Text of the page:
• a healthy body needs a regular source of vitamin C?  Well potatoes are a good source of vitamin C with up to 40% of your Recommended Daily Intake!
  •  that potatoes contain four B Vitamins – B9 Folate, B1 Thiamin, B3 Niacin and B5 Pantothenic Acid?
  • and that potatoes have 602mg of potassium which is more than a banana ?

You can also read about how potatoes play an important part in a balanced diet.  But heres the interesting part.  Did you know  potatoes are a high satiety index food?  This is great news as the higher the satiety index the greater the feeling of fullness for longer.

You may have also heard the term Glycaemic Impact lately?  But do you know what this means? Compared to the glycemic index the advantage of this measure is that glycemic impact is like a nutrient – it has gram units and can be expressed as g/100g of food or g/serving of food, just like other nutrients on a food label.  Potatoes are in fact an excellent source of low-density energy.  This means that the energy from potato comes from carbohydrate (17kJ/g) rather than fat (34kJ/g) and is diluted about eight times with water. The glycaemic impact of potato is easy to manage in a healthy diet. When a cooked potato is left to cool, the starch chains partially join up, and they are digested at a slower rate and have a lower glycaemic impact per weight.  Which means potatoes are a perfect addition to a balanced diet.

#junkfreejune and Potatoes NZ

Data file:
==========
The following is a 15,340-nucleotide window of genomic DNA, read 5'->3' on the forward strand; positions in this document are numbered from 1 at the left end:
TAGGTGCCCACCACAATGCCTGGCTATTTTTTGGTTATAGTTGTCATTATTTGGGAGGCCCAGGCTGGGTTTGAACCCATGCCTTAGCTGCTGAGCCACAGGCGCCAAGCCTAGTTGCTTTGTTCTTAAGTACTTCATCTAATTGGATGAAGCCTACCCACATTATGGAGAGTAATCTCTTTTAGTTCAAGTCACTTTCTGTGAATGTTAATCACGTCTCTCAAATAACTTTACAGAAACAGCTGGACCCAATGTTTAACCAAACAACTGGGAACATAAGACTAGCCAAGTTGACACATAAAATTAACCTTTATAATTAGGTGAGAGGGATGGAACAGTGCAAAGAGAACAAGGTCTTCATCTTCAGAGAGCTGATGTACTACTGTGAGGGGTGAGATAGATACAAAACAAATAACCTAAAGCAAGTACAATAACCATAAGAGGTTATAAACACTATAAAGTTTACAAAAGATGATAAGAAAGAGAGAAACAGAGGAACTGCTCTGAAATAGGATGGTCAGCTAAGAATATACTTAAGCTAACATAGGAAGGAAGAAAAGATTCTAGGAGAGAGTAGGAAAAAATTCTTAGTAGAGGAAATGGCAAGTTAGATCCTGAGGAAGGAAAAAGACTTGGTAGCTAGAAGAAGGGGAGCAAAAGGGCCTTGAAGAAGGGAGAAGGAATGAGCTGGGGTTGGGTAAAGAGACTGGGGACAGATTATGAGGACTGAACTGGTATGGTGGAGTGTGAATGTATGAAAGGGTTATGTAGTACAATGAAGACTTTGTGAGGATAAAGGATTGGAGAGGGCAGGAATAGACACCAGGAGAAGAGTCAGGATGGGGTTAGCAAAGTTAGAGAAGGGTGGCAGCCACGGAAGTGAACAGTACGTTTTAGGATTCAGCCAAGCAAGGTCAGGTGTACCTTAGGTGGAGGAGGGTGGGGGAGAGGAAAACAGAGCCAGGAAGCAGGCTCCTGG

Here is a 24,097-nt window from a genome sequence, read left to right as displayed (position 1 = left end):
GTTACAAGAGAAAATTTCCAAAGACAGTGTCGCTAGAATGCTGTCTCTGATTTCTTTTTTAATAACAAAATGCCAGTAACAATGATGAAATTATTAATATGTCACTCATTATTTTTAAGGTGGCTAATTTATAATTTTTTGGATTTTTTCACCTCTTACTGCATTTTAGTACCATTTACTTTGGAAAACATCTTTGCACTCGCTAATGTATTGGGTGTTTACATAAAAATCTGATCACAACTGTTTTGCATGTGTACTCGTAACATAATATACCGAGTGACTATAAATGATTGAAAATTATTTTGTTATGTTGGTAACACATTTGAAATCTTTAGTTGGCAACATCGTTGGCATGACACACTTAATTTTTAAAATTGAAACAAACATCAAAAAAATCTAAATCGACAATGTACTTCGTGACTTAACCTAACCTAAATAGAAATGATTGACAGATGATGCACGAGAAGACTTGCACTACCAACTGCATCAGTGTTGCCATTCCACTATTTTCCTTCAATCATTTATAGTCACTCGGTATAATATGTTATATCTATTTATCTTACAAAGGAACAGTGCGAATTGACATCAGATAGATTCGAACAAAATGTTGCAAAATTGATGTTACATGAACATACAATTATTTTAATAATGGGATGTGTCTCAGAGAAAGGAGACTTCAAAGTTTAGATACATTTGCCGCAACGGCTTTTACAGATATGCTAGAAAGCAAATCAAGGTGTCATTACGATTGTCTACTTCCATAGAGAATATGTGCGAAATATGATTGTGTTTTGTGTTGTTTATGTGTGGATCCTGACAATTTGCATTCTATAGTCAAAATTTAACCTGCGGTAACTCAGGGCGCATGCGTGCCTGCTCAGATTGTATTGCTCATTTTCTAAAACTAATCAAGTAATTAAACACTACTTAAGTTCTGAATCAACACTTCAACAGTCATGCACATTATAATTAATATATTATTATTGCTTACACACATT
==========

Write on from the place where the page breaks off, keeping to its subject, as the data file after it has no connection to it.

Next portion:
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#junkfreejune and Potatoes NZ

Posted by BlogAdmin on June 10th, 2015


Potatoes NZ is a proud supporter of Junk Free June.  Junk Free June is this years campaign to raise money for the Cancer Society of New Zealand. Like many charities the Cancer Society relies on donations to fund much needed cancer research and to support people and their families with cancer.

Cancer is New Zealand’s biggest cause of death and most of us has been affected by this disease in some way.  But did you know that most common cancers could be prevented by eating a nutritious diet, being physically active and maintaining a healthy body weight?

June Free June aims to give people freedom by helping people free themselves from the things that have a negative impact on their health and wellbeing, raise social awareness of what healthy choices are, educate people on how to live a healthy lifestyle, and empower people to make positive choices.

The good news is that during 30 days you can create new lifelong healthy habits that can stretch beyond the month of June.  It will be your new normal and a new way of thinking about health. One of the best things we can all do for our health is to eat more fresh foods, more whole foods, and more plant based meals.

Here are some tasty snack ideas to help you out through June!

The Great NZ Food Show 2015

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The Great NZ Food Show 2015



Blog the great nz food show 2


The Great NZ Food Show was held at the Mystery Creek Events Centre in Hamilton from Friday 22nd – Sunday 24th May.  Potatoes NZ was asked by the Heart Foundation Tick Team to join their stand on the Saturday.  While outside the day was windy, grey and pouring with rain.  Inside the show was a hive of activity (along with being warm and dry!) with some visitors making the trip all the way from Gisborne!

This vibrant culinary event was in its second year of showcasing some of the best in food, wine and new innovative products.  Their were celebrity chefs, tastings, gadgets and plenty of artisan, gluten free and organic products.  So plenty to satisfy everyone in the mighty Waikato!

Potatoes NZ showcased the multi-talented potato.  There were Potato Skins and Potato Dip to try (which was a massive hit) along with Lemon Pepper Baked Potatoes.  Hundreds of recipes were handed out to Potato Dip converts along with the new nutrition resource.

It was a great day in the Waikato and we look forward to the next food show in Auckland.